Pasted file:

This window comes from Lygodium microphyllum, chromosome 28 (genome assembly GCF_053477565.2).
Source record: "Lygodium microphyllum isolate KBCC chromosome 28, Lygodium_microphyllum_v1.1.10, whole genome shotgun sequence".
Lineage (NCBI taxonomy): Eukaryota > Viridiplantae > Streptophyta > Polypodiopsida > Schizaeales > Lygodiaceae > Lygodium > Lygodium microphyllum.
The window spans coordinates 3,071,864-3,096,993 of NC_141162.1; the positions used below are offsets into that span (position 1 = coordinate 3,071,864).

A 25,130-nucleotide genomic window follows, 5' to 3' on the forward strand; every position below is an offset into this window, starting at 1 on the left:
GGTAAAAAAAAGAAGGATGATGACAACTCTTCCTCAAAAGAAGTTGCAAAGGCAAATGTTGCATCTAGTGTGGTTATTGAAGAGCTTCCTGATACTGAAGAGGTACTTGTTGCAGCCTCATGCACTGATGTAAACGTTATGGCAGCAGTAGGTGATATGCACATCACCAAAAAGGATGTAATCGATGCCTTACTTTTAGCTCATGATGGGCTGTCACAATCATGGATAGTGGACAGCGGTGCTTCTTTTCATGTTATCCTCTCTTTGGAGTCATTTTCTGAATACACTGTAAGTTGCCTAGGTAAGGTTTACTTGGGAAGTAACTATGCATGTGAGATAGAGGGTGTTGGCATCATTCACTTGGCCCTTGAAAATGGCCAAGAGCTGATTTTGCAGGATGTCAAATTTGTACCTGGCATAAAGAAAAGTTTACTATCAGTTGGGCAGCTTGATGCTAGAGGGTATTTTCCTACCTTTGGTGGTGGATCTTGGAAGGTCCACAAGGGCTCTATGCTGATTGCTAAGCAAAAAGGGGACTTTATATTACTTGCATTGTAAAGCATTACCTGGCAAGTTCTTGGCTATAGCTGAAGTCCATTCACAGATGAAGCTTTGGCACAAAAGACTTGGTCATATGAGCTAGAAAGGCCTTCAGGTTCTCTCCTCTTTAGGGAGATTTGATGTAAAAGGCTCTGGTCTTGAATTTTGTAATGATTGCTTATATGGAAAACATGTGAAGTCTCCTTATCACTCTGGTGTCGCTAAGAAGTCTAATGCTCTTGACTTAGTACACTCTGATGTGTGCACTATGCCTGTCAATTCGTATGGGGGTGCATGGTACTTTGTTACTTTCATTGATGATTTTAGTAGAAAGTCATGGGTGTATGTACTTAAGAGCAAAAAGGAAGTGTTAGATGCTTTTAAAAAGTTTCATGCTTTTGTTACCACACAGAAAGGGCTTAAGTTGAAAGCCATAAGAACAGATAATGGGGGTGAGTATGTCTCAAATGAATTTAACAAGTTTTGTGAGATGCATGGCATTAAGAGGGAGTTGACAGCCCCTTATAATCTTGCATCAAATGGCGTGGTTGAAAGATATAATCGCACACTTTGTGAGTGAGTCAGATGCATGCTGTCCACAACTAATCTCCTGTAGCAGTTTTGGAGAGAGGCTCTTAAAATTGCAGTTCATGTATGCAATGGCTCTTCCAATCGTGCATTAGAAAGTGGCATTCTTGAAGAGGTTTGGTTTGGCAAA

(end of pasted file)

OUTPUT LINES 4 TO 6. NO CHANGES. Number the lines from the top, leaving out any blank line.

The window spans coordinates 3,071,864-3,096,993 of NC_141162.1; the positions used below are offsets into that span (position 1 = coordinate 3,071,864).

A 25,130-nucleotide genomic window follows, 5' to 3' on the forward strand; every position below is an offset into this window, starting at 1 on the left:
GGTAAAAAAAAGAAGGATGATGACAACTCTTCCTCAAAAGAAGTTGCAAAGGCAAATGTTGCATCTAGTGTGGTTATTGAAGAGCTTCCTGATACTGAAGAGGTACTTGTTGCAGCCTCATGCACTGATGTAAACGTTATGGCAGCAGTAGGTGATATGCACATCACCAAAAAGGATGTAATCGATGCCTTACTTTTAGCTCATGATGGGCTGTCACAATCATGGATAGTGGACAGCGGTGCTTCTTTTCATGTTATCCTCTCTTTGGAGTCATTTTCTGAATACACTGTAAGTTGCCTAGGTAAGGTTTACTTGGGAAGTAACTATGCATGTGAGATAGAGGGTGTTGGCATCATTCACTTGGCCCTTGAAAATGGCCAAGAGCTGATTTTGCAGGATGTCAAATTTGTACCTGGCATAAAGAAAAGTTTACTATCAGTTGGGCAGCTTGATGCTAGAGGGTATTTTCCTACCTTTGGTGGTGGATCTTGGAAGGTCCACAAGGGCTCTATGCTGATTGCTAAGCAAAAAGGGGACTTTATATTACTTGCATTGTAAAGCATTACCTGGCAAGTTCTTGGCTATAGCTGAAGTCCATTCACAGATGAAGCTTTGGCACAAAAGACTTGGTCATATGAGCTAGAAAGGCCTTCAGGTTCTCTCCTCTTTAGGGAGATTTGATGTAAAAGGCTCTGGTCTTGAATTTTGTAATGATTGCTTATATGGAAAACATGTGAAGTCTCCTTATCACTCTGGTGTCGCTAAGAAGTCTAATGCTCTTGACTTAGTACACTCTGATGTGTGCACTATGCCTGTCAATTCGTATGGGGGTGCATGGTACTTTGTTACTTTCATTGATGATTTTAGTAGAAAGTCATGGGTGTATGTACTTAAGAGCAAAAAGGAAGTGTTAGATGCTTTTAAAAAGTTTCATGCTTTTGTTACCACACAGAAAGGGCTTAAGTTGAAAGCCATAAGAACAGATAATGGGGGTGAGTATGTCTCAAATGAATTTAACAAGTTTTGTGAGATGCATGGCATTAAGAGGGAGTTGACAGCCCCTTATAATCTTGCATCAAATGGCGTGGTTGAAAGATATAATCGCACACTTTGTGAGTGAGTCAGATGCATGCTGTCCACAACTAATCTCCTGTAGCAGTTTTGGAGAGAGGCTCTTAAAATTGCAGTTCATGTATGCAATGGCTCTTCCAATCGTGCATTAGAAAGTGGCATTCTTGAAGAGGTTTGGTTTGGCAAA